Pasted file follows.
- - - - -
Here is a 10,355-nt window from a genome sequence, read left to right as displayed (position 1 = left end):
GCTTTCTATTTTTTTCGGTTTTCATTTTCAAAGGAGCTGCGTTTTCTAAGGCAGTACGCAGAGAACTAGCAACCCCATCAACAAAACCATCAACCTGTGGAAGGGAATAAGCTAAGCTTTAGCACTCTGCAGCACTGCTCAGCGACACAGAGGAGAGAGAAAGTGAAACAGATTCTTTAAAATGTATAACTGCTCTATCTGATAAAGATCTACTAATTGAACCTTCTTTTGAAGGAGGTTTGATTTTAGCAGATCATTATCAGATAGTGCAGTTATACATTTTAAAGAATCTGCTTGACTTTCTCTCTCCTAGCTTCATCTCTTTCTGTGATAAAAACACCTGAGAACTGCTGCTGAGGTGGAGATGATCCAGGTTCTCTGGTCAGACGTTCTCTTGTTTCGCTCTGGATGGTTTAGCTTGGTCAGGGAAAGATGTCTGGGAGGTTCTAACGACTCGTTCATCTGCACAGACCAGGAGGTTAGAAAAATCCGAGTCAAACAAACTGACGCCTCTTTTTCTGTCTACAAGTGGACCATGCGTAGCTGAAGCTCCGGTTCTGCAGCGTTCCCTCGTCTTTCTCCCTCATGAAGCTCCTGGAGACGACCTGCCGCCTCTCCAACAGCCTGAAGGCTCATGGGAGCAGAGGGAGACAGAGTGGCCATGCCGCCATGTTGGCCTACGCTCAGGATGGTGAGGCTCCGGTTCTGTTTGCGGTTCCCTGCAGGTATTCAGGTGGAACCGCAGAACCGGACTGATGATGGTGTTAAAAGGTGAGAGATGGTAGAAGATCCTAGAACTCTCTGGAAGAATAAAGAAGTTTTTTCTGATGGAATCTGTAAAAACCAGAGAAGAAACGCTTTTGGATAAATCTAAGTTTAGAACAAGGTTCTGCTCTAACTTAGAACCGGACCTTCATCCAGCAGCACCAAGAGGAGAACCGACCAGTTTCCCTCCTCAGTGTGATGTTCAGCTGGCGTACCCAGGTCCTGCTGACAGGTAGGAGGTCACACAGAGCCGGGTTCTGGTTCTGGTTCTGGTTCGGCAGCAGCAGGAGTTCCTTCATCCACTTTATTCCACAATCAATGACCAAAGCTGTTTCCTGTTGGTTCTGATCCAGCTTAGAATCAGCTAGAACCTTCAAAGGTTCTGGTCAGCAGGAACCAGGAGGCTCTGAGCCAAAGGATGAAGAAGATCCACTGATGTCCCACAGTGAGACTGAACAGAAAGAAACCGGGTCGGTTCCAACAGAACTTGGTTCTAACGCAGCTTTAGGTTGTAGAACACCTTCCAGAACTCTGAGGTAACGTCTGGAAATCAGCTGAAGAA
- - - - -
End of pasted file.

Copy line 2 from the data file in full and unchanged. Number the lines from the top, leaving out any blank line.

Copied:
GCTTTCTATTTTTTTCGGTTTTCATTTTCAAAGGAGCTGCGTTTTCTAAGGCAGTACGCAGAGAACTAGCAACCCCATCAACAAAACCATCAACCTGTGGAAGGGAATAAGCTAAGCTTTAGCACTCTGCAGCACTGCTCAGCGACACAGAGGAGAGAGAAAGTGAAACAGATTCTTTAAAATGTATAACTGCTCTATCTGATAAAGATCTACTAATTGAACCTTCTTTTGAAGGAGGTTTGATTTTAGCAGATCATTATCAGATAGTGCAGTTATACATTTTAAAGAATCTGCTTGACTTTCTCTCTCCTAGCTTCATCTCTTTCTGTGATAAAAACACCTGAGAACTGCTGCTGAGGTGGAGATGATCCAGGTTCTCTGGTCAGACGTTCTCTTGTTTCGCTCTGGATGGTTTAGCTTGGTCAGGGAAAGATGTCTGGGAGGTTCTAACGACTCGTTCATCTGCACAGACCAGGAGGTTAGAAAAATCCGAGTCAAACAAACTGACGCCTCTTTTTCTGTCTACAAGTGGACCATGCGTAGCTGAAGCTCCGGTTCTGCAGCGTTCCCTCGTCTTTCTCCCTCATGAAGCTCCTGGAGACGACCTGCCGCCTCTCCAACAGCCTGAAGGCTCATGGGAGCAGAGGGAGACAGAGTGGCCATGCCGCCATGTTGGCCTACGCTCAGGATGGTGAGGCTCCGGTTCTGTTTGCGGTTCCCTGCAGGTATTCAGGTGGAACCGCAGAACCGGACTGATGATGGTGTTAAAAGGTGAGAGATGGTAGAAGATCCTAGAACTCTCTGGAAGAATAAAGAAGTTTTTTCTGATGGAATCTGTAAAAACCAGAGAAGAAACGCTTTTGGATAAATCTAAGTTTAGAACAAGGTTCTGCTCTAACTTAGAACCGGACCTTCATCCAGCAGCACCAAGAGGAGAACCGACCAGTTTCCCTCCTCAGTGTGATGTTCAGCTGGCGTACCCAGGTCCTGCTGACAGGTAGGAGGTCACACAGAGCCGGGTTCTGGTTCTGGTTCTGGTTCGGCAGCAGCAGGAGTTCCTTCATCCACTTTATTCCACAATCAATGACCAAAGCTGTTTCCTGTTGGTTCTGATCCAGCTTAGAATCAGCTAGAACCTTCAAAGGTTCTGGTCAGCAGGAACCAGGAGGCTCTGAGCCAAAGGATGAAGAAGATCCACTGATGTCCCACAGTGAGACTGAACAGAAAGAAACCGGGTCGGTTCCAACAGAACTTGGTTCTAACGCAGCTTTAGGTTGTAGAACACCTTCCAGAACTCTGAGGTAACGTCTGGAAATCAGCTGAAGAA